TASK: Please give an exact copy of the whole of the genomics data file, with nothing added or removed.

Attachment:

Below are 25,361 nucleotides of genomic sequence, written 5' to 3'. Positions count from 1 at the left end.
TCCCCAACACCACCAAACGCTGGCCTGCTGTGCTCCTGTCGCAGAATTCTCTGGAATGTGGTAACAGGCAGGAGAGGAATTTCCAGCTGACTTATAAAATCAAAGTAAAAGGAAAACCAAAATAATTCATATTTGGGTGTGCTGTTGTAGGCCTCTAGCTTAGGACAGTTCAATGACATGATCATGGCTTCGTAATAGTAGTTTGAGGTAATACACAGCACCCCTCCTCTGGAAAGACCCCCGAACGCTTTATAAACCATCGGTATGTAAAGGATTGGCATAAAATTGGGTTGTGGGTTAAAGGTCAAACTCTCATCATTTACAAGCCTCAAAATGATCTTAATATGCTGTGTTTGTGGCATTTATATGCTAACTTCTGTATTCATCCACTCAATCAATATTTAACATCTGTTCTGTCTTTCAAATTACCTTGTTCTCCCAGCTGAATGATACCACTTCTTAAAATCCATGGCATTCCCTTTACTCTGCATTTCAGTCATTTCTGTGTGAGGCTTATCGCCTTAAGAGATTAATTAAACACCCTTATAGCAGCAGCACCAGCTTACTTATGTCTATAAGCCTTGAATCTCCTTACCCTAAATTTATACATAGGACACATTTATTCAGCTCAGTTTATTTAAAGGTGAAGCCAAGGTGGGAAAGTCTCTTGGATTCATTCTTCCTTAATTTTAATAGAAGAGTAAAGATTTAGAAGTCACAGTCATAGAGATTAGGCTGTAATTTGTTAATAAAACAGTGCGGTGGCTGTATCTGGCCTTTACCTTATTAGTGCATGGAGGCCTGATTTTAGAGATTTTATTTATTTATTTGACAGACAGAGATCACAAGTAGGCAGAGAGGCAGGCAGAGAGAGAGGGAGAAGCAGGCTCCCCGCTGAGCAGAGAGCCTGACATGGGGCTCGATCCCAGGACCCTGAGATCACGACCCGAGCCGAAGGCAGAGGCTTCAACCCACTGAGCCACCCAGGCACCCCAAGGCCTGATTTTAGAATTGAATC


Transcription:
Below are 25,361 nucleotides of genomic sequence, written 5' to 3'. Positions count from 1 at the left end.
TCCCCAACACCACCAAACGCTGGCCTGCTGTGCTCCTGTCGCAGAATTCTCTGGAATGTGGTAACAGGCAGGAGAGGAATTTCCAGCTGACTTATAAAATCAAAGTAAAAGGAAAACCAAAATAATTCATATTTGGGTGTGCTGTTGTAGGCCTCTAGCTTAGGACAGTTCAATGACATGATCATGGCTTCGTAATAGTAGTTTGAGGTAATACACAGCACCCCTCCTCTGGAAAGACCCCCGAACGCTTTATAAACCATCGGTATGTAAAGGATTGGCATAAAATTGGGTTGTGGGTTAAAGGTCAAACTCTCATCATTTACAAGCCTCAAAATGATCTTAATATGCTGTGTTTGTGGCATTTATATGCTAACTTCTGTATTCATCCACTCAATCAATATTTAACATCTGTTCTGTCTTTCAAATTACCTTGTTCTCCCAGCTGAATGATACCACTTCTTAAAATCCATGGCATTCCCTTTACTCTGCATTTCAGTCATTTCTGTGTGAGGCTTATCGCCTTAAGAGATTAATTAAACACCCTTATAGCAGCAGCACCAGCTTACTTATGTCTATAAGCCTTGAATCTCCTTACCCTAAATTTATACATAGGACACATTTATTCAGCTCAGTTTATTTAAAGGTGAAGCCAAGGTGGGAAAGTCTCTTGGATTCATTCTTCCTTAATTTTAATAGAAGAGTAAAGATTTAGAAGTCACAGTCATAGAGATTAGGCTGTAATTTGTTAATAAAACAGTGCGGTGGCTGTATCTGGCCTTTACCTTATTAGTGCATGGAGGCCTGATTTTAGAGATTTTATTTATTTATTTGACAGACAGAGATCACAAGTAGGCAGAGAGGCAGGCAGAGAGAGAGGGAGAAGCAGGCTCCCCGCTGAGCAGAGAGCCTGACATGGGGCTCGATCCCAGGACCCTGAGATCACGACCCGAGCCGAAGGCAGAGGCTTCAACCCACTGAGCCACCCAGGCACCCCAAGGCCTGATTTTAGAATTGAATC